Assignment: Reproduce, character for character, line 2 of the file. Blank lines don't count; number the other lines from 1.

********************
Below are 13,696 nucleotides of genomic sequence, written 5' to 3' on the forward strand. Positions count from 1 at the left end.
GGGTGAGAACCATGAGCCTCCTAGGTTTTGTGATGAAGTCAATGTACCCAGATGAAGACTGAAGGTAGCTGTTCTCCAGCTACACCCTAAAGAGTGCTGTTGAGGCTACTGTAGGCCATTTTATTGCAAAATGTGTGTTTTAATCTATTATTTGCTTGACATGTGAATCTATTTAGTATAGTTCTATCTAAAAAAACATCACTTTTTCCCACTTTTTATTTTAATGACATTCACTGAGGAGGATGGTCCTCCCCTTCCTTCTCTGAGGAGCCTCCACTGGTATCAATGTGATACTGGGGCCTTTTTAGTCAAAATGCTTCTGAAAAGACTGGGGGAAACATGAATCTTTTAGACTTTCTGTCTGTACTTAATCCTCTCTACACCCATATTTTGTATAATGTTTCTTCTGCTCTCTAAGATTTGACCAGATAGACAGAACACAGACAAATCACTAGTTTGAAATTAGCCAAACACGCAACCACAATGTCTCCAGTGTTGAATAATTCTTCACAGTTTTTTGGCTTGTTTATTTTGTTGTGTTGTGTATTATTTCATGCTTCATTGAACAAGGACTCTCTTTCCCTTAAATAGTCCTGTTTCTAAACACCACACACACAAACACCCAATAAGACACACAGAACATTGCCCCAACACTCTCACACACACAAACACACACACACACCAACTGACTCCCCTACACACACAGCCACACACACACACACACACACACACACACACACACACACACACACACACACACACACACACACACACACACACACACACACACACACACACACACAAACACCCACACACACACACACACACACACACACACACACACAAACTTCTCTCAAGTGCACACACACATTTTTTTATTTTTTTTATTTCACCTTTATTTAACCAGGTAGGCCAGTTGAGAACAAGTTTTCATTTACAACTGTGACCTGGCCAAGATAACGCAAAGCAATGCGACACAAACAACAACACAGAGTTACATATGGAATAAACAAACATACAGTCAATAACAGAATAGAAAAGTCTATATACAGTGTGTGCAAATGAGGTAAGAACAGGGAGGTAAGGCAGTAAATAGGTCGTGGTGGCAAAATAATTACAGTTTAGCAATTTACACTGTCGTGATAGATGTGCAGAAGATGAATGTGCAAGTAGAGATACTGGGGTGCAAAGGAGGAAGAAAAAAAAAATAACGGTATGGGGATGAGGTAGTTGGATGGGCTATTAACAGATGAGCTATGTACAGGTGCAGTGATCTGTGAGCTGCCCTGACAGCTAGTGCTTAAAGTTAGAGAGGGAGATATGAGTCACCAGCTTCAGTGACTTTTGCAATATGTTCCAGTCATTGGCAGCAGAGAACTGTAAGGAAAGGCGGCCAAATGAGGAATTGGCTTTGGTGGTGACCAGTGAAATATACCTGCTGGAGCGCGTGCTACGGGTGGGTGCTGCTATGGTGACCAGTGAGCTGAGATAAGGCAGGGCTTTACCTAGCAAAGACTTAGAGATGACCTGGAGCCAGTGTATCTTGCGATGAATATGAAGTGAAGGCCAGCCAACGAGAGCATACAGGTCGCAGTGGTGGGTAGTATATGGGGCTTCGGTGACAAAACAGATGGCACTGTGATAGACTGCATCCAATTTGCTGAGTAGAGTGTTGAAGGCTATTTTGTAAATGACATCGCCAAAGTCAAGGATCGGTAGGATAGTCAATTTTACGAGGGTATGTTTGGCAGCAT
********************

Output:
GGGTGAGAACCATGAGCCTCCTAGGTTTTGTGATGAAGTCAATGTACCCAGATGAAGACTGAAGGTAGCTGTTCTCCAGCTACACCCTAAAGAGTGCTGTTGAGGCTACTGTAGGCCATTTTATTGCAAAATGTGTGTTTTAATCTATTATTTGCTTGACATGTGAATCTATTTAGTATAGTTCTATCTAAAAAAACATCACTTTTTCCCACTTTTTATTTTAATGACATTCACTGAGGAGGATGGTCCTCCCCTTCCTTCTCTGAGGAGCCTCCACTGGTATCAATGTGATACTGGGGCCTTTTTAGTCAAAATGCTTCTGAAAAGACTGGGGGAAACATGAATCTTTTAGACTTTCTGTCTGTACTTAATCCTCTCTACACCCATATTTTGTATAATGTTTCTTCTGCTCTCTAAGATTTGACCAGATAGACAGAACACAGACAAATCACTAGTTTGAAATTAGCCAAACACGCAACCACAATGTCTCCAGTGTTGAATAATTCTTCACAGTTTTTTGGCTTGTTTATTTTGTTGTGTTGTGTATTATTTCATGCTTCATTGAACAAGGACTCTCTTTCCCTTAAATAGTCCTGTTTCTAAACACCACACACACAAACACCCAATAAGACACACAGAACATTGCCCCAACACTCTCACACACACAAACACACACACACACCAACTGACTCCCCTACACACACAGCCACACACACACACACACACACACACACACACACACACACACACACACACACACACACACACACACACACACACACACACACACACACACACACACAAACACCCACACACACACACACACACACACACACACACACACAAACTTCTCTCAAGTGCACACACACATTTTTTTATTTTTTTTATTTCACCTTTATTTAACCAGGTAGGCCAGTTGAGAACAAGTTTTCATTTACAACTGTGACCTGGCCAAGATAACGCAAAGCAATGCGACACAAACAACAACACAGAGTTACATATGGAATAAACAAACATACAGTCAATAACAGAATAGAAAAGTCTATATACAGTGTGTGCAAATGAGGTAAGAACAGGGAGGTAAGGCAGTAAATAGGTCGTGGTGGCAAAATAATTACAGTTTAGCAATTTACACTGTCGTGATAGATGTGCAGAAGATGAATGTGCAAGTAGAGATACTGGGGTGCAAAGGAGGAAGAAAAAAAAAATAACGGTATGGGGATGAGGTAGTTGGATGGGCTATTAACAGATGAGCTATGTACAGGTGCAGTGATCTGTGAGCTGCCCTGACAGCTAGTGCTTAAAGTTAGAGAGGGAGATATGAGTCACCAGCTTCAGTGACTTTTGCAATATGTTCCAGTCATTGGCAGCAGAGAACTGTAAGGAAAGGCGGCCAAATGAGGAATTGGCTTTGGTGGTGACCAGTGAAATATACCTGCTGGAGCGCGTGCTACGGGTGGGTGCTGCTATGGTGACCAGTGAGCTGAGATAAGGCAGGGCTTTACCTAGCAAAGACTTAGAGATGACCTGGAGCCAGTGTATCTTGCGATGAATATGAAGTGAAGGCCAGCCAACGAGAGCATACAGGTCGCAGTGGTGGGTAGTATATGGGGCTTCGGTGACAAAACAGATGGCACTGTGATAGACTGCATCCAATTTGCTGAGTAGAGTGTTGAAGGCTATTTTGTAAATGACATCGCCAAAGTCAAGGATCGGTAGGATAGTCAATTTTACGAGGGTATGTTTGGCAGCAT